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Board of Taxation Recommendations on Tax Residency

Month: April 2012

Board of Taxation Recommendations on Tax Residency

Board of Taxation Recommendations on Tax Residency – the Australian Board of Taxation has released their recommendations surrounding the Australian expat tax residency rules.

In the report the Board has recommended that the existing rules be reformed as the current tax residency rules do not adequately address the changing employment and lifestyle landscape of the 21st century.

The existing tax residency rules were written in 1936 and as we have seen in the recent Harding v ATO case has not kept up with the increasingly global nature of the Australian workforce.

In its proposal, the Board has attempted to provide greater certainty for Australian expats with a more transparent focus on the tax residency rules.

Some of the proposed tax residency changes include:

  • Making physical presence the primary measure of tax residency – moving Australia to closer alignment with international practice;
  • Focusing on an Australian expats connections – providing that two individuals with identical physical presence and other connections to Australia should be treated the same; and
  • Utilising quantifiable criteria – removing any requirement to test intention or undertake broad, holistic examinations.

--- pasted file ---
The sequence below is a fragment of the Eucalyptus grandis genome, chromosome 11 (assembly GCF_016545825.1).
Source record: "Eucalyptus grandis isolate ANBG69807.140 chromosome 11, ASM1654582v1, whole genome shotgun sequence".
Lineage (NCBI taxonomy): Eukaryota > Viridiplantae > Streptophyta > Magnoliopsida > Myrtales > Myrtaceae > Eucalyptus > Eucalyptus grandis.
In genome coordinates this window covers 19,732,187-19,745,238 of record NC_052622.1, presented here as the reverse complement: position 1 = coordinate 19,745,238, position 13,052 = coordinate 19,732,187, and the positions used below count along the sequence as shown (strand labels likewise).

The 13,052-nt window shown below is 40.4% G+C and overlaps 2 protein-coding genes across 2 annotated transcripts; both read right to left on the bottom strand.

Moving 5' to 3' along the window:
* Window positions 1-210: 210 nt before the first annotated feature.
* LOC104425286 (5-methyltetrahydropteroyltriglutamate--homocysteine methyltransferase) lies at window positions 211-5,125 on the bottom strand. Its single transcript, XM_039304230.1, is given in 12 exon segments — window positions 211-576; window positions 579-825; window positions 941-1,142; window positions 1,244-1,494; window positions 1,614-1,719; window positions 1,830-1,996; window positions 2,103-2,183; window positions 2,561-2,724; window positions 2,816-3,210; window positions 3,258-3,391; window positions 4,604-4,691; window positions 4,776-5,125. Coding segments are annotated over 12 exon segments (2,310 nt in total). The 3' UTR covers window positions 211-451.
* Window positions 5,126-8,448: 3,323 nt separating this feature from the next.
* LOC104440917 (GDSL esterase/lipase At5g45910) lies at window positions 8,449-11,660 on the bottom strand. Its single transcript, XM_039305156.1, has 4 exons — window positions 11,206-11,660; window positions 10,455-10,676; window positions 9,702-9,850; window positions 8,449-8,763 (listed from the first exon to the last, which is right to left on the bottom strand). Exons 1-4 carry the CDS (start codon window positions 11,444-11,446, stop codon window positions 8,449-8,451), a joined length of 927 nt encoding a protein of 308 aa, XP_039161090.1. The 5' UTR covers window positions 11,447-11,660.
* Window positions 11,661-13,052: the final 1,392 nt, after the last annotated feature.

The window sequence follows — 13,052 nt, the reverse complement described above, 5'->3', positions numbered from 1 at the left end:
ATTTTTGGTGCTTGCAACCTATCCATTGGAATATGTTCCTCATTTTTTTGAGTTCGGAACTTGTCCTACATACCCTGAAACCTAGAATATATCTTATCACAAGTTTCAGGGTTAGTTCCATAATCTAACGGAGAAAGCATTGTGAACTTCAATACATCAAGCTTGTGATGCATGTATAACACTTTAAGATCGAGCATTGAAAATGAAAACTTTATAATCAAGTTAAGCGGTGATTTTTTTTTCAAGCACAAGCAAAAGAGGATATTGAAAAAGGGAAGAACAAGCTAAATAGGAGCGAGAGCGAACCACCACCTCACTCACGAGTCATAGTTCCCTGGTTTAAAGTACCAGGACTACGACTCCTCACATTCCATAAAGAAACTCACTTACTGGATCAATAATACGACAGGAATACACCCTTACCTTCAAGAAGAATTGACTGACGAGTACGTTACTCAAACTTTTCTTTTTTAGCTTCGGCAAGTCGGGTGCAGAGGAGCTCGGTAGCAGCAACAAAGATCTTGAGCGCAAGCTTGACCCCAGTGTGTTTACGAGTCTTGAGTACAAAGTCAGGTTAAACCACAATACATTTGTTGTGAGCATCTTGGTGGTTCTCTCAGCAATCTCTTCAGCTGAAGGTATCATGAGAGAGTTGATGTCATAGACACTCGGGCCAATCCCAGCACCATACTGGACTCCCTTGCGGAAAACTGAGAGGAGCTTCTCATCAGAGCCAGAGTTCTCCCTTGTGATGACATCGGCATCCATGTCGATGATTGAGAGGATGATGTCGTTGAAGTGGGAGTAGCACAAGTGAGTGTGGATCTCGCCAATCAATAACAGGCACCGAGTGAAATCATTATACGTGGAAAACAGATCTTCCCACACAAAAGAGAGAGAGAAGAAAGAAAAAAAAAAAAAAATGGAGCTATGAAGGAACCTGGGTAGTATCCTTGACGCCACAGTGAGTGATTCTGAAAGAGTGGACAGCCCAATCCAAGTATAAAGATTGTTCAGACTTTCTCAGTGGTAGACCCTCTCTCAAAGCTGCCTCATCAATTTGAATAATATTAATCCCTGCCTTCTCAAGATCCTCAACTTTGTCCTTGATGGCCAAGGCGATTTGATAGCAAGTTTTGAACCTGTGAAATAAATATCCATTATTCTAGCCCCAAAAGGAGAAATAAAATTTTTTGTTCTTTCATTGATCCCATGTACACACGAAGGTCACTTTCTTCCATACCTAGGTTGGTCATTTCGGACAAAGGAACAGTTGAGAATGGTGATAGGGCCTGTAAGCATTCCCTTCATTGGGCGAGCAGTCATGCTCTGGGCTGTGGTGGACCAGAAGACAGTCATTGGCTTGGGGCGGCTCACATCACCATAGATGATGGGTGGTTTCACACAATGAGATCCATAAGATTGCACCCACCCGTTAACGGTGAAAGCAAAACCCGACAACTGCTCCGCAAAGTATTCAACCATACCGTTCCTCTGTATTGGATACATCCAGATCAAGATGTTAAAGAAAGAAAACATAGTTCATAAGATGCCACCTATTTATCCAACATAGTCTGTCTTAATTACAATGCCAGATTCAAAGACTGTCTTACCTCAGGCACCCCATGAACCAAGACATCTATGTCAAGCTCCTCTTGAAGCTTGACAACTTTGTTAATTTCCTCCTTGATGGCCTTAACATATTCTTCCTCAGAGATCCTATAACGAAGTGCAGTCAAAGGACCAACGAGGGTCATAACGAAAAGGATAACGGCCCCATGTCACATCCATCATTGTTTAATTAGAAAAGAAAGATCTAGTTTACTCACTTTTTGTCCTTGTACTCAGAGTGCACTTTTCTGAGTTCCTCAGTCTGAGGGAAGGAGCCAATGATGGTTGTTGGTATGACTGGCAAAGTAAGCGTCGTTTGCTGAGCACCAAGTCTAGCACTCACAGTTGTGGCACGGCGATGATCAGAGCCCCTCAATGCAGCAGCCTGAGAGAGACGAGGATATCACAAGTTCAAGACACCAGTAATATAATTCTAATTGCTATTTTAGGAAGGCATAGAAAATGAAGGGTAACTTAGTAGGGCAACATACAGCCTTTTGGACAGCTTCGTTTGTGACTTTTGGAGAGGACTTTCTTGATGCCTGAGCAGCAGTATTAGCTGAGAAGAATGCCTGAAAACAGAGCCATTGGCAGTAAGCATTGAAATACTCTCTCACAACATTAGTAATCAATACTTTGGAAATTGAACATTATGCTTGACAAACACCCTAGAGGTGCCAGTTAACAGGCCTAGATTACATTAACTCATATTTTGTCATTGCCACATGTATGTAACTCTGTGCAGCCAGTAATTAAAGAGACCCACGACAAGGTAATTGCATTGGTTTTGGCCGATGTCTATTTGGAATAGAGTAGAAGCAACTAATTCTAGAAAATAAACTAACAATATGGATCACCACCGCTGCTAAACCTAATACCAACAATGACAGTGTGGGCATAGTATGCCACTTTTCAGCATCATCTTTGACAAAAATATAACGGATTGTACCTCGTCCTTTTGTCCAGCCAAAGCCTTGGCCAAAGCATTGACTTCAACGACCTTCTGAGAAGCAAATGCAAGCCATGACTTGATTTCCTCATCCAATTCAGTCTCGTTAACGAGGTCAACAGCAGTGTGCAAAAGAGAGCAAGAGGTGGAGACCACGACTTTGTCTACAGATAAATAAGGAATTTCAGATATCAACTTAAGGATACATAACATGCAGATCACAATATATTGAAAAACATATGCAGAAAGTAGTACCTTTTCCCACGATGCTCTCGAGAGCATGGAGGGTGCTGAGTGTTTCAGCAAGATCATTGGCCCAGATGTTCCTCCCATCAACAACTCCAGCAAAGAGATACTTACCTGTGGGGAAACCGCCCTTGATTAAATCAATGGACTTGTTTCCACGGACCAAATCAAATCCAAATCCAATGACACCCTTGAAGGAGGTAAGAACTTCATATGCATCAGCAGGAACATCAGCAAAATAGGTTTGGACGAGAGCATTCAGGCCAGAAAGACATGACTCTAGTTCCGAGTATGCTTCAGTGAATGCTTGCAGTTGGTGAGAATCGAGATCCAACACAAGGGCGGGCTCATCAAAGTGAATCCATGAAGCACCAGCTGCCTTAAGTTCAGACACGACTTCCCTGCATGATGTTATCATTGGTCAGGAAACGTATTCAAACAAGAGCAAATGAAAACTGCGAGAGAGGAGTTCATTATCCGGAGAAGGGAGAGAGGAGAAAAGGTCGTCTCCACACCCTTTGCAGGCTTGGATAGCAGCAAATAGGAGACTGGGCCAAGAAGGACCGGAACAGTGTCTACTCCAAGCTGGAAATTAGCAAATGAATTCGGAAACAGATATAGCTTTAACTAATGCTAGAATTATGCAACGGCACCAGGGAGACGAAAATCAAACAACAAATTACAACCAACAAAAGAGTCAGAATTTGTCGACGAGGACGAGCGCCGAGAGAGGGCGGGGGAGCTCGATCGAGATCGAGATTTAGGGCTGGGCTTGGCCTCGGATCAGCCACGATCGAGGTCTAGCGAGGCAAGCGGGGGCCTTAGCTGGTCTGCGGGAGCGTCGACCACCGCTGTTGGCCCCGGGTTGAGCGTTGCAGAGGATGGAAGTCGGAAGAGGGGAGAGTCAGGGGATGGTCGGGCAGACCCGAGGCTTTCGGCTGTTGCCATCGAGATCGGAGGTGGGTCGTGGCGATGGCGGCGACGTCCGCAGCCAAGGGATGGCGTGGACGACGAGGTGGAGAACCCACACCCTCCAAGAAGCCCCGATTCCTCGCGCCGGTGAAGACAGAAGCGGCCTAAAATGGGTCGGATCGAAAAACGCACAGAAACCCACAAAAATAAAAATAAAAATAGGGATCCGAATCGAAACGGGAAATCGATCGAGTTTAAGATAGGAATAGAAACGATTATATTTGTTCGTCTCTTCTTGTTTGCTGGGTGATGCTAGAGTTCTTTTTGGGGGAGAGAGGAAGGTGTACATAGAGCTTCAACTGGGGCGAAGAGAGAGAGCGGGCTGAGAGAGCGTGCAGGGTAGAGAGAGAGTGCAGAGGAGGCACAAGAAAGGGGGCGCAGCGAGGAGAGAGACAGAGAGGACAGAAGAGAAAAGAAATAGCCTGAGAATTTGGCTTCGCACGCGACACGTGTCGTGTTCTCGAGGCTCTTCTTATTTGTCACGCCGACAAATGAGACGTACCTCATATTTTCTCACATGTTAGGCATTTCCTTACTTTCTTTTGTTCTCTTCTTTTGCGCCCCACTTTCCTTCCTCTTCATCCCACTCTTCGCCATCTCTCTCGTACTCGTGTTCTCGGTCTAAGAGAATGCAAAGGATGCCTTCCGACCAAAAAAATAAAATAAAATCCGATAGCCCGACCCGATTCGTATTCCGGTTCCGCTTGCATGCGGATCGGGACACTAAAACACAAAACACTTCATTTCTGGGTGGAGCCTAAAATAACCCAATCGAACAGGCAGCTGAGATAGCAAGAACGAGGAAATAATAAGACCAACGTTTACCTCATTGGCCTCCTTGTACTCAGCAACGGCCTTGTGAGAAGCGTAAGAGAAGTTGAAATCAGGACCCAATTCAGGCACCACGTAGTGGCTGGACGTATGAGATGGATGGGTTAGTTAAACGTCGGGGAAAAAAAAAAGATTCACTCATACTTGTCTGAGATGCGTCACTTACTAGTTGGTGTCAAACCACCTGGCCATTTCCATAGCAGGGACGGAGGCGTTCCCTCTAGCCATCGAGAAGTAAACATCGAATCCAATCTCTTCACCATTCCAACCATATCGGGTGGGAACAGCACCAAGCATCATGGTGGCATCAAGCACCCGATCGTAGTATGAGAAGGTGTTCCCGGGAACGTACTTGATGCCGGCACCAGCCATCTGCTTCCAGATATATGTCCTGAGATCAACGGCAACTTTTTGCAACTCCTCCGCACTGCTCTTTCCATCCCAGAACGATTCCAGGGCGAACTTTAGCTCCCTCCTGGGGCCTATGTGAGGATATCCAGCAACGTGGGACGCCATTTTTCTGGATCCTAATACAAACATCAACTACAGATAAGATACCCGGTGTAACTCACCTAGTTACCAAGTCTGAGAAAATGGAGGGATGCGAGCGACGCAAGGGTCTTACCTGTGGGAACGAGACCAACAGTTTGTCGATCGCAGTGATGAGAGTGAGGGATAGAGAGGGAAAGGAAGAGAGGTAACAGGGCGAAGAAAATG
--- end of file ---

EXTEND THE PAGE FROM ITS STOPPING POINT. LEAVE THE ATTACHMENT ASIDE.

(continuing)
The Board recommends replacing the rules with a simplified tax residency test. The Board’s preferred approach is a two-step model :

  1. A primary ‘days count’ bright line test that automatically determines the residency status of most individuals; and
  2. A secondary test taking into account individual circumstances, which leverages some existing case law, as well as international practices.

Secondary rules adopt a day-count test together with a new factor test. The four factors include the right to reside in Australia, Australian accommodation, Australian family, and Australian economic connections.

When an Australian expat is required to apply the factor test, and satisfies any two of the factors, the individual will be a resident under the proposed tax residency factor test.

Key features of the Board of Taxation’s proposal are:

  • An individual who spends 183 days or more in Australia in an income year would be a tax resident for that income year, regardless of the person’s broader circumstances.
  • An individual who spends less than 183 days in Australia in an income year could also be a tax resident for all or part of that year, if the person meets certain tests.
  • An individual who had been resident for three or more consecutive years would have to satisfy more requirements in order to cease Australian tax residence.
  • An individual who is seconded overseas for more than two years, has accommodation available to them at the place of employment throughout, and spends less than 45 days in Australia during each income year of the overseas employment period, would be a non-resident during the overseas employment period.

The Australian government has not provided a official response to the Board’s proposals however given the rapidly changing nature of the Australian expat community any amendments along these lines would be welcomed.

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